Many folks regard God’s presence as a “church thing” or as a religious thing. At a minimum, you’re supposed to set aside earthly things, put on your praise music, or whatever works for you, and get yourself in God’s presence. But we’re not talking churchy stuff. We’re not talking special holy days. We’re talking day by day, hour by hour, minute by minute, ordinary, annoying, detailed life.

We’re told that our bodies are God’s temple. With the coming of Jesus we each have that focus of the presence of God, the presence of the Holy Spirit. The Holy Spirit isn’t just interested in making you religious, or publicly spiritual. The Holy Spirit is interested in who you are, in making you the best of whatever you are. Whether you’re headed out onto the field to play sports, going to work to do your ordinary job, writing a devotional like this, or going to church to sing and to worship, look to the cloud and fire of God’s presence in your own life.

Make God’s presence the focus.

Keep Moving with the Cloud

No, I didn’t make a mistake and send you the same scripture twice. Or rather, I did send you the same scripture twice, but it wasn’t by mistake. I want us to think about this again.

I have frequently commented that it’s odd for us to pray for God’s presence in our meetings. Our Christian theology tells us that God is present everywhere. He’s in the downtown bar as well as in your church service. It’s just that very few people are looking for him at the bar, and we hope many people are looking for him in church.

I still pray for God’s presence, but I think of it more as our awareness of it. You can have an extraordinary manifestation, or showing, of God’s presence, but I think even that is usually just an extraordinary opening of our spiritual perception to see God at work.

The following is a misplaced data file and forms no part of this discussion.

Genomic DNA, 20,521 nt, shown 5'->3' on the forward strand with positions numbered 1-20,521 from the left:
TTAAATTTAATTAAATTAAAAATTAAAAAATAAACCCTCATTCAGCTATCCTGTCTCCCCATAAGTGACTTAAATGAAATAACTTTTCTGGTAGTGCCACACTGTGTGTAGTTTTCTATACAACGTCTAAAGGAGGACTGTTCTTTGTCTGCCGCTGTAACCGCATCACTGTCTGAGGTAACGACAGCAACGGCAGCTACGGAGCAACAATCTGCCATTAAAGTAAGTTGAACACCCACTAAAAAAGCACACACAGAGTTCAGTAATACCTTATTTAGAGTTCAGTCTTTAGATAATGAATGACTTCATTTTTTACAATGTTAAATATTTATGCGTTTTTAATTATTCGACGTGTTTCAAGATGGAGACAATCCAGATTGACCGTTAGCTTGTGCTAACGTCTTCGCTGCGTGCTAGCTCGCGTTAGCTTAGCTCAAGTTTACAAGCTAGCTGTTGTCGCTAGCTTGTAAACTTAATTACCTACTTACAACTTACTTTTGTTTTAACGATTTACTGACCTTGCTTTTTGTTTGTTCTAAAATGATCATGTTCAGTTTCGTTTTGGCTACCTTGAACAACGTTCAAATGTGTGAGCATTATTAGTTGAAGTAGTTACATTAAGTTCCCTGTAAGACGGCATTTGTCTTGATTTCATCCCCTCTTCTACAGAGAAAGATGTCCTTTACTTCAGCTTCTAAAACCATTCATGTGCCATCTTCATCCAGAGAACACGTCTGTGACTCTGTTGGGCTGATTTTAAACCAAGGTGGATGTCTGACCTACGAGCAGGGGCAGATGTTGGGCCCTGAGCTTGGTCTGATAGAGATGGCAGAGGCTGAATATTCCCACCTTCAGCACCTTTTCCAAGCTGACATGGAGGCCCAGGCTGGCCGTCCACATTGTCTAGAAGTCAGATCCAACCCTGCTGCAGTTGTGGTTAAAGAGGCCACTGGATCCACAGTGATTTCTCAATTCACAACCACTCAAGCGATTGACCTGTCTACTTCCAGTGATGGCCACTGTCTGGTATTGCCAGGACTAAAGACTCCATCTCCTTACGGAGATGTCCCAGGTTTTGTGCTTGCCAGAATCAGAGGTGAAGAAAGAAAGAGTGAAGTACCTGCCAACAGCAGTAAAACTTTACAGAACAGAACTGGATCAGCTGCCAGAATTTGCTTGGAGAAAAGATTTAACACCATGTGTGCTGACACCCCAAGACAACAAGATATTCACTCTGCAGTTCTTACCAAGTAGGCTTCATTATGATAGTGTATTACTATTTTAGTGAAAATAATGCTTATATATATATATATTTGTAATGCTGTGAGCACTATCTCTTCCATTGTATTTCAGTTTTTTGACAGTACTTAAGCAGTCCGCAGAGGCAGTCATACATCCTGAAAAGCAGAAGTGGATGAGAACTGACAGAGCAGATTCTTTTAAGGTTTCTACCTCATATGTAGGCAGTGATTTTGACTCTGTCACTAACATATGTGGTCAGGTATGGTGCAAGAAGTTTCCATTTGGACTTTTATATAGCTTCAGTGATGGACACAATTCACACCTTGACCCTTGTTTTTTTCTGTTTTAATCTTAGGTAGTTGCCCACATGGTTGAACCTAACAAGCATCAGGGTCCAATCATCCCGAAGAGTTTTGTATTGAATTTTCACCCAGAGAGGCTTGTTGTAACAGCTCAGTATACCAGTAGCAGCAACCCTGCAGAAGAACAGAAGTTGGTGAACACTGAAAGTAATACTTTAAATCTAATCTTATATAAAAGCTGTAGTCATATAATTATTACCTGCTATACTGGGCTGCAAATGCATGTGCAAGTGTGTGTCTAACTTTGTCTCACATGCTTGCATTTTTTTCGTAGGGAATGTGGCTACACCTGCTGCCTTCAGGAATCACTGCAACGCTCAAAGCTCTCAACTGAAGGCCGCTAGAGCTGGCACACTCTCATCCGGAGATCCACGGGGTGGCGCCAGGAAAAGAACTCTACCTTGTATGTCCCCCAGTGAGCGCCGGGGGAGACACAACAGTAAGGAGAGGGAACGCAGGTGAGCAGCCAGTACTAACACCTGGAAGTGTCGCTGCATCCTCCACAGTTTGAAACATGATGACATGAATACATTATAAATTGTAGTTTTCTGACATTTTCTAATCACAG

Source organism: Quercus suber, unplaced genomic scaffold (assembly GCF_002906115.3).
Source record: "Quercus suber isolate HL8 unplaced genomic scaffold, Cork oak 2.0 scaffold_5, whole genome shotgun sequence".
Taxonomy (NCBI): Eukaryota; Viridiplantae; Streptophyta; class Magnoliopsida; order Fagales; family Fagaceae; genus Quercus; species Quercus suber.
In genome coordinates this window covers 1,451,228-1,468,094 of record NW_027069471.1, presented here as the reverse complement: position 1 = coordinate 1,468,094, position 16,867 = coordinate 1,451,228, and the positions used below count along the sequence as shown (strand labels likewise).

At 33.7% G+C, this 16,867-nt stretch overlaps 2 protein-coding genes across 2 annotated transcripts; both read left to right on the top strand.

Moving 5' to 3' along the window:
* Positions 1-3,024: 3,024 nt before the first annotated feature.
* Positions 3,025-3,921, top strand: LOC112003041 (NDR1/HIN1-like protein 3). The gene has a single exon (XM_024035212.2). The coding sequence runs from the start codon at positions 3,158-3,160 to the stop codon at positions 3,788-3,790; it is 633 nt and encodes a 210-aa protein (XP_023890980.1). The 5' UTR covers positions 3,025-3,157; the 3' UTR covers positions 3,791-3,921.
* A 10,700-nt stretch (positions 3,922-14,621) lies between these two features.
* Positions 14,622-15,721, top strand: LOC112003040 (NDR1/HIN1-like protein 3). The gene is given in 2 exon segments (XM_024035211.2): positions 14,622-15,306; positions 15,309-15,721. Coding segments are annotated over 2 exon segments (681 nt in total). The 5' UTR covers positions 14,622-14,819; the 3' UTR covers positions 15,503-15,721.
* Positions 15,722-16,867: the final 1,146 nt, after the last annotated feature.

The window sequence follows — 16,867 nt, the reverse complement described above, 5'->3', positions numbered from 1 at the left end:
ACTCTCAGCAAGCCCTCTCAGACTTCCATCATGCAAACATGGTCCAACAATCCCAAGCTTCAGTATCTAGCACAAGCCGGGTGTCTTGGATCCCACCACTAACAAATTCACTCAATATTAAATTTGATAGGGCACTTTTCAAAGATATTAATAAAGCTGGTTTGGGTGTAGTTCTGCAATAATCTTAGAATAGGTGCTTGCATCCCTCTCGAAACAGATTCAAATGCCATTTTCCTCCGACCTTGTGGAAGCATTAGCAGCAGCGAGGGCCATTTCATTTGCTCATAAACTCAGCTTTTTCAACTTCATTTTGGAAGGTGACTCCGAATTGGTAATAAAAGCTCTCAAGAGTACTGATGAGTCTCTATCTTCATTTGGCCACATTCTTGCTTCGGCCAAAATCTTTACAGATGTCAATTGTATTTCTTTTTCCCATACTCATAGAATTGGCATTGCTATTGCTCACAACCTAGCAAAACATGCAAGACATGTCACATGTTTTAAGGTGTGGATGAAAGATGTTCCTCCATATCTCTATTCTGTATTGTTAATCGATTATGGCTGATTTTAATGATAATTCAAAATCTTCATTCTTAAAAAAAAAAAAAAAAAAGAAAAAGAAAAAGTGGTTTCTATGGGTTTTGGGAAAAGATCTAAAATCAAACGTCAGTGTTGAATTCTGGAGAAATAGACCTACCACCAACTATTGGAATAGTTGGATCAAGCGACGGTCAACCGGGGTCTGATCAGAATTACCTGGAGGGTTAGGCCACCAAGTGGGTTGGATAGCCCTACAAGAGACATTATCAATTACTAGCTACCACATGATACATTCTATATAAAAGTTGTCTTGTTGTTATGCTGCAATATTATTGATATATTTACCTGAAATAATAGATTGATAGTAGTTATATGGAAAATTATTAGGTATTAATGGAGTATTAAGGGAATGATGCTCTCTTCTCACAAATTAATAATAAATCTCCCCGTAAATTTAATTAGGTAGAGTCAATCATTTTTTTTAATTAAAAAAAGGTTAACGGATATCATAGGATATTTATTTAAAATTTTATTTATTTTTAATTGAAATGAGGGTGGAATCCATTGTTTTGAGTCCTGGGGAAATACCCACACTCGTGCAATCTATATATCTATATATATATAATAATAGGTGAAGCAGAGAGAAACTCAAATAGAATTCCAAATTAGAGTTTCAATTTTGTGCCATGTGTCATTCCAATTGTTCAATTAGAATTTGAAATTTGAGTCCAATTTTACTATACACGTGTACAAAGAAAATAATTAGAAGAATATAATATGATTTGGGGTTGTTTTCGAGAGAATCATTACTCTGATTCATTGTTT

But there’s another problem with God’s presence in our lives and in our worship service. The question is this: Are you looking in the right direction?

Typically we arrange an event on our schedule, at our favorite place, with our favorite music, our favorite speaker, our favorite chairs, . . . well, you get the idea! Then we pray for God’s presence. Now God can open our eyes, but the question I have for us today is this: Is God supposed to come find us and manifest his presence, or are we supposed to find where God is manifesting his presence and go there. Notice that the Israelites didn’t pitch the tabernacle and then wait for the cloud to show up. They pitched the tabernacle where the cloud had already shown up!

But what is more, when the cloud moved on, they moved on. Many of us are still hanging around at places where God was active in the past. I don’t mean specifically geographical locations, though that may be the problem for some of us. What I’m talking about are spiritual “places” in our experience, the way good things happened to us, and we want the same thing to happen again. Now it’s quite possible for God to give us the comfort of repeating an experience, but it’s not all that common. That’s because God wants us to move forward. God designed us to move forward.

Here are my questions for each of us today: Are you hanging out at a place where you say the cloud and the fire, and hoping it will show up again? Have you decided that you just have to have a repeat of a past experience?

Here’s the scriptural advice: “So let’s leave the basics of Christian teaching behind and move on toward perfection, not laying the foundation again …” — Hebrews 6:1